4

I have a number of sound files with timestamps (HH:MM:SS), made when walking a transect. I need to know where I was when each file was saved. To do this I have a GPX track of the route I took - I can extract the time for each point along the GPX track however the times don't match exactly with the sound files - the seconds aren't always the same.

These are my sound file time stamps:

Time       File 
19:32:53   1
19:34:26   2 
19:40:43   3 
19:40:47   4
19:49:21   5
etc

These are the times of the GPX points:

Time       Latitude         Longitude
19:30:29   51.4463364054   -2.4129919242
19:37:44   51.4464039635   -2.4128513597
19:37:59   51.4464663249   -2.4127552193
19:38:01   51.4464837592   -2.4127533752
19:55:08   51.4465564303   -2.4127591588
etc

So in the above example I need to estimate where I was at e.g. 19:34:26.

I could achieve this by removing the seconds however I would lose a lot of accuracy and would leave me with redundant coordinates.

Is it possible to do this in GIS? Or might it be best to plot this as a graph? Either way, how would I do this?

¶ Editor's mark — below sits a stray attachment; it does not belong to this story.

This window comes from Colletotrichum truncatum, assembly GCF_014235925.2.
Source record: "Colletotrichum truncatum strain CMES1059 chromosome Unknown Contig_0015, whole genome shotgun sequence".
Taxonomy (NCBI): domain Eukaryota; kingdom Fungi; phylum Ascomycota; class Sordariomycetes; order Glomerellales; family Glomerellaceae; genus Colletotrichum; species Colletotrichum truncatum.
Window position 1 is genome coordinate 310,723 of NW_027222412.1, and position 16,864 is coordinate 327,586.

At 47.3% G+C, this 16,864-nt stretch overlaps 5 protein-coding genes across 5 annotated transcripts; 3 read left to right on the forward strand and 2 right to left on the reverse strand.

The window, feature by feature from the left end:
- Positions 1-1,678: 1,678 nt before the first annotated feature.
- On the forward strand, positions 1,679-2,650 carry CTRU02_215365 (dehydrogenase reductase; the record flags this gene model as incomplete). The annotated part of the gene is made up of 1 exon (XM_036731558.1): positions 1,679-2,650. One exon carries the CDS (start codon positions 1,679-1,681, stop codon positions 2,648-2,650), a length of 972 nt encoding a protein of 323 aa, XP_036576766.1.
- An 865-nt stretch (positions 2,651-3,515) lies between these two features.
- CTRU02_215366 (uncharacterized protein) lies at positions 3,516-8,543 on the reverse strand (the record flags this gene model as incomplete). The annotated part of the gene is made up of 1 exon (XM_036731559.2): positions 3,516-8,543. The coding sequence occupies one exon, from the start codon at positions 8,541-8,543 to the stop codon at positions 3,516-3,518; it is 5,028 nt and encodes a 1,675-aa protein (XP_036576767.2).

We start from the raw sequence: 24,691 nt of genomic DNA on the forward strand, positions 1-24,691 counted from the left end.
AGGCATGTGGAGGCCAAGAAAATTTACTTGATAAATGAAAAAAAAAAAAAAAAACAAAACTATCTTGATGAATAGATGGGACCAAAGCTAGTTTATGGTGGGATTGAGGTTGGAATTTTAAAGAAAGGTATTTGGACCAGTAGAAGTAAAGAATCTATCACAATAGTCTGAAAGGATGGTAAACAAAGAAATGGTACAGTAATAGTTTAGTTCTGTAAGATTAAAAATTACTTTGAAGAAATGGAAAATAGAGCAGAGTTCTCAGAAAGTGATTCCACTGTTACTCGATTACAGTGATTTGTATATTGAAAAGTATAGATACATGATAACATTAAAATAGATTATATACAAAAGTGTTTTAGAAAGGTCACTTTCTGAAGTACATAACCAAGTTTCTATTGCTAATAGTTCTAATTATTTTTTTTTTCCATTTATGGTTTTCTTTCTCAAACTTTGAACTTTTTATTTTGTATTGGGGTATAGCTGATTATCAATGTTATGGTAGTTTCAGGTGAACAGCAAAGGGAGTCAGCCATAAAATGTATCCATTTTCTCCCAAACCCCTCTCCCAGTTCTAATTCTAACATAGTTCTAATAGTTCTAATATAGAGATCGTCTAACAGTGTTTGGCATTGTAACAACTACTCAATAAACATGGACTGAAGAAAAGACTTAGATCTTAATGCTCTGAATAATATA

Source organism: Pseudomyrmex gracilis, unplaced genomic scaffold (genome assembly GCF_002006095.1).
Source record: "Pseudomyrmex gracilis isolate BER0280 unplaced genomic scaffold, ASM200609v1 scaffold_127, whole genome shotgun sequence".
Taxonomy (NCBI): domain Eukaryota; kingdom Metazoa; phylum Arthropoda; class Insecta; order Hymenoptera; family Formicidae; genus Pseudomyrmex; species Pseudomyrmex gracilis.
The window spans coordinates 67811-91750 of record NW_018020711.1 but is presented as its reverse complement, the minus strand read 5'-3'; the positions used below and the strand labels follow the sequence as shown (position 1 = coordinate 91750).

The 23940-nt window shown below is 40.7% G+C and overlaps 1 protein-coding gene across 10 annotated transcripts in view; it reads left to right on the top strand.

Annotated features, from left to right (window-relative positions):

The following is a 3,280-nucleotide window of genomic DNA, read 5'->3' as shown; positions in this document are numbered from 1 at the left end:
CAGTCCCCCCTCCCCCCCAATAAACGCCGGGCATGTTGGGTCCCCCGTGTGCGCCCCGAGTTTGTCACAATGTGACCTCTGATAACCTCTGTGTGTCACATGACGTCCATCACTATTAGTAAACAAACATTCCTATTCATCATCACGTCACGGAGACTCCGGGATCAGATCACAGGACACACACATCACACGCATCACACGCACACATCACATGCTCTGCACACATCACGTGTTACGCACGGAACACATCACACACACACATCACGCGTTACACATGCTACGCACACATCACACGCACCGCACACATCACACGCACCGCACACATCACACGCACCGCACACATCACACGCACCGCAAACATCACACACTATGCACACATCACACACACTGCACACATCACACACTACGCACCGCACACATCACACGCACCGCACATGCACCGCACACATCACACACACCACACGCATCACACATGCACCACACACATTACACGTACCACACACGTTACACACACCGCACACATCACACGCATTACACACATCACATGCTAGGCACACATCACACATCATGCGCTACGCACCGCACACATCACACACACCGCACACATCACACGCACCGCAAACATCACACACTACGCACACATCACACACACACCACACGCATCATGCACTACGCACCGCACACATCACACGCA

I'm on Linux and ideally would like to use Calc/Excel, QGIS or R.

  • See ?approxfun in R, you can use functions flon(newtime) and flat(newtime) created by approxfun(Time, Longitude) and approxfun(Time, Latitude) – mdsumner Sep 14 '16 at 6:38
2

My approach here would be:

  • Convert position times to integer seconds (ie hours x 3600 + minutes x 60 + seconds)
  • Create a linear interpolation of the positions for every second (not sure how in Excel, but in python it is relatively straightforward, I'll assemble some bits of code and post a sample later)
  • pick interpolated positions at times which match your sound file times

That's it! Maybe QGIS-python functions to do this exist already?

Here's my whole process laid out in an ipython notebook - I hope it is followable, and translatable to the tools you're using:

https://github.com/adamsteer/miscellaneous-debris/blob/master/Tinkering%20with%20timestamps%20and%20interpolating%20positions.ipynb

Cheers

  • Thanks for this. It looks like it should be straight forward to do a linear interpolation in Excel buy my worry was whether this would work with coordinates? Coordinates won't necessarily be linear with respect to time - would this be a problem? If I were to try this I guess I'd do Lat and Lon separately? – Thomas Sep 14 '16 at 11:16

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